Uncontested Divorce in Montana

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Divorce is known as 'dissolution' in Montana. The dissolution of marriage occurs in two ways - uncontested process and contested process. In a contested process, the separating couple has to depend on the court for every solution. Whereas in an uncontested end of relationship, the couple can decide their future as far as resolving conflicts are concerned. They can take the help of a lawyer or mediator in order to reach a mutual agreement that will be signed by the Judge. In Montana, many partners prefer such type of dissolution. The best way to go for an uncontested dissolution in Montana is to know the pros and cons of your state as well as the laws that are relevant in a particular case.

Why go for an Uncontested divorce?

Any process of ending the relationship is a period when the couple goes through great stress and emotional upheaval. This turbulence in life can be minimized by opting for an uncontested dissolution of marriage. The divorcing partners who choose this type of parting experience some relief as all the major issues like child custody, child support, spousal support, distribution of property and visitation are resolved amongst themselves after reaching a consensus. Unlike in a contested divorce, spouses opting for an uncontested end to depend very less on the intervention of the court to resolve issues.

By definition, all Joint Dissolution (with or without children) are uncontested ones. Reading all the positive aspects of an uncontested dissolution which is same in case of a Montana uncontested termination of relationship case, you must be sure that this is the right way of resolving the ongoing issues and part ways satisfactorily.

We present here some significant information about Montana uncontested divorce that will help you in all stages of your case.


  • Petitioner is the separating spouse filing for the case.
  • Respondent, as the term suggests is the other separating spouse who responds to the petition filed by the Petitioner
  • If both divorcing partners file jointly, they are referred to as Co-Petitioners.

Place for filing the Uncontested divorce

The filing spouse files the divorce papers in the District Court. This District Court is the county court.

Residency requirements

The residency criterion for filing for dissolution in Montana requires the filing spouse to be a resident of the Montana for a period of three months or 90 days.

Grounds of Divorce

Montana is a no-fault state. This implies that "irretrievable breakdown of the marriage" is the ground of ending the relationship. This ground has to be established in one of the following two ways:

  • The divorcing partners should reside apart and separate from each other for a period of 180 days before the filing of the action.
  • There must be serious marital conflict or dispute between the divorcing partners and for this discord the attitude of both partners towards the marital bond must be adversely affected. Also, there must not be any reasonable possibility of reconciliation.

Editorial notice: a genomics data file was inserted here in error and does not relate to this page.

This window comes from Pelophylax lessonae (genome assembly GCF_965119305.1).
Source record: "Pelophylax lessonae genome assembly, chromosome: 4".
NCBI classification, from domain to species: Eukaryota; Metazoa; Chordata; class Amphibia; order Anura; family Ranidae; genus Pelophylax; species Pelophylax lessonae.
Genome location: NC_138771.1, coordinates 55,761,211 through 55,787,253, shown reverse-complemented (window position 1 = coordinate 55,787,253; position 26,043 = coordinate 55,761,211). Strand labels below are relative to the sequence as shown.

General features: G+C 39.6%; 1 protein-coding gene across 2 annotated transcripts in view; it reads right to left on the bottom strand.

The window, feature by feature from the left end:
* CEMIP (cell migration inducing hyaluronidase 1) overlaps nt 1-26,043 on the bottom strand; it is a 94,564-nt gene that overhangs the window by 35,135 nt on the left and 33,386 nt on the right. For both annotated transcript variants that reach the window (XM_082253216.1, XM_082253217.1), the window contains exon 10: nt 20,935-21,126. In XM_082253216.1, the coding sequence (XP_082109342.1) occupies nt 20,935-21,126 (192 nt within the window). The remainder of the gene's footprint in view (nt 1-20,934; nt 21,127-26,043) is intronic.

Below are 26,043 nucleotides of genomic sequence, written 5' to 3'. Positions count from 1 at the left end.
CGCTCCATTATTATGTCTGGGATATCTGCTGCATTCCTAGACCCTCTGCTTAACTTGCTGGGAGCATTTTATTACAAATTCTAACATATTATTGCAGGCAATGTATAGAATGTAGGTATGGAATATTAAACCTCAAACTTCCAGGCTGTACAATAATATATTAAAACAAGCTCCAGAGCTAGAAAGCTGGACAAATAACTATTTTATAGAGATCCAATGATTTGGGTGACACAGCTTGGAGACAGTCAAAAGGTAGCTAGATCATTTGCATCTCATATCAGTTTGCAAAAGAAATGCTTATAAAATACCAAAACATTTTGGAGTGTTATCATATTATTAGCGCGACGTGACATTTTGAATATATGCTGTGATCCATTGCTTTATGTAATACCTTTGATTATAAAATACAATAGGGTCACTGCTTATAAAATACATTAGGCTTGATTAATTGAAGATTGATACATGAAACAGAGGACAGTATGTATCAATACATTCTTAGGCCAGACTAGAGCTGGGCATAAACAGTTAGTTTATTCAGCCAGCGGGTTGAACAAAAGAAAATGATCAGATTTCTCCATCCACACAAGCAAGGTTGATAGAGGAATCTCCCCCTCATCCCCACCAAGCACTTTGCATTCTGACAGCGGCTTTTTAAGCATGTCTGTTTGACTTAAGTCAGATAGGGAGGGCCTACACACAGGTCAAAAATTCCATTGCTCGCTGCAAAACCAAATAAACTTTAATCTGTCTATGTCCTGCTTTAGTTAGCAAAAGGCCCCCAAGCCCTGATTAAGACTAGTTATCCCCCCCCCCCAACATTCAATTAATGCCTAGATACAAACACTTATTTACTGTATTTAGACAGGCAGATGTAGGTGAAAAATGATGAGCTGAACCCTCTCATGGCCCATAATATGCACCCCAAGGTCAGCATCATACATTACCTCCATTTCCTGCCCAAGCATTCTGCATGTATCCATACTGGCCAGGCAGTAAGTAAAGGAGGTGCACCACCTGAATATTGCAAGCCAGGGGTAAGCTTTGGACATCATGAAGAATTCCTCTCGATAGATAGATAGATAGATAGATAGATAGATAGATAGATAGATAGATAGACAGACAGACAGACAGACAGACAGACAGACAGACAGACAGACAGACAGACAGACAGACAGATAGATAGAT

Forms for Uncontested Divorce in Montana when no children are involved

  • Vital Statistics Form: This is used to record the dissolution with the state.
  • Notice of Entry of Decree: This is meant to certify that the Decree has been given.
  • Findings of Fact, Conclusions of Law and final Decree of Divorce: The separation agreement of the couple is included in these documents.
  • Consent to Entry of Decree: Both the divorcing partners can certify their agreement with the action through this document.
  • Request for a Hearing and Order: This form is used to schedule a date for the hearing.
  • A Final Declaration of Disclosure of Assets, Debts, Income and Expenses: All funds(financial resources) of the spouses, at an individual and joint level, are specified in this document.
  • A Joint Petition for Dissolution: Both the divorcing partners sign this form.

When both the divorcing partners decide that they should remain present at the final hearing, then it is not essential to file the Consent to Entry of Decree. The Judge performs the following actions at the hearing:

  • Review of the cases
  • Asking some routine questions
  • Signing the Dissolution Decree

Forms for Uncontested Divorce in Montana when children are involved

In this case, all the forms filed in cases where no children are involved, are necessary. Additionally, the following forms are essential:

  • A Notice and Acknowledgment to Child Support Enforcement Division: This document specifies third party enforcement of child support.
  • A Notice of Filing Child Support Guidelines Financial Affidavit: This is related to child support.
  • A Proposed Parenting Plan: This document lays down the terms and conditions of visitation and custody.

Other than the above-mentioned forms and procedures, you might need other documents and go through varied proceedings in order to obtain an uncontested divorce in Montana. This will depend on the nature of your case. You can research on the Internet, download divorce packages and discuss with a renowned attorney to get a clear idea of the whole process.

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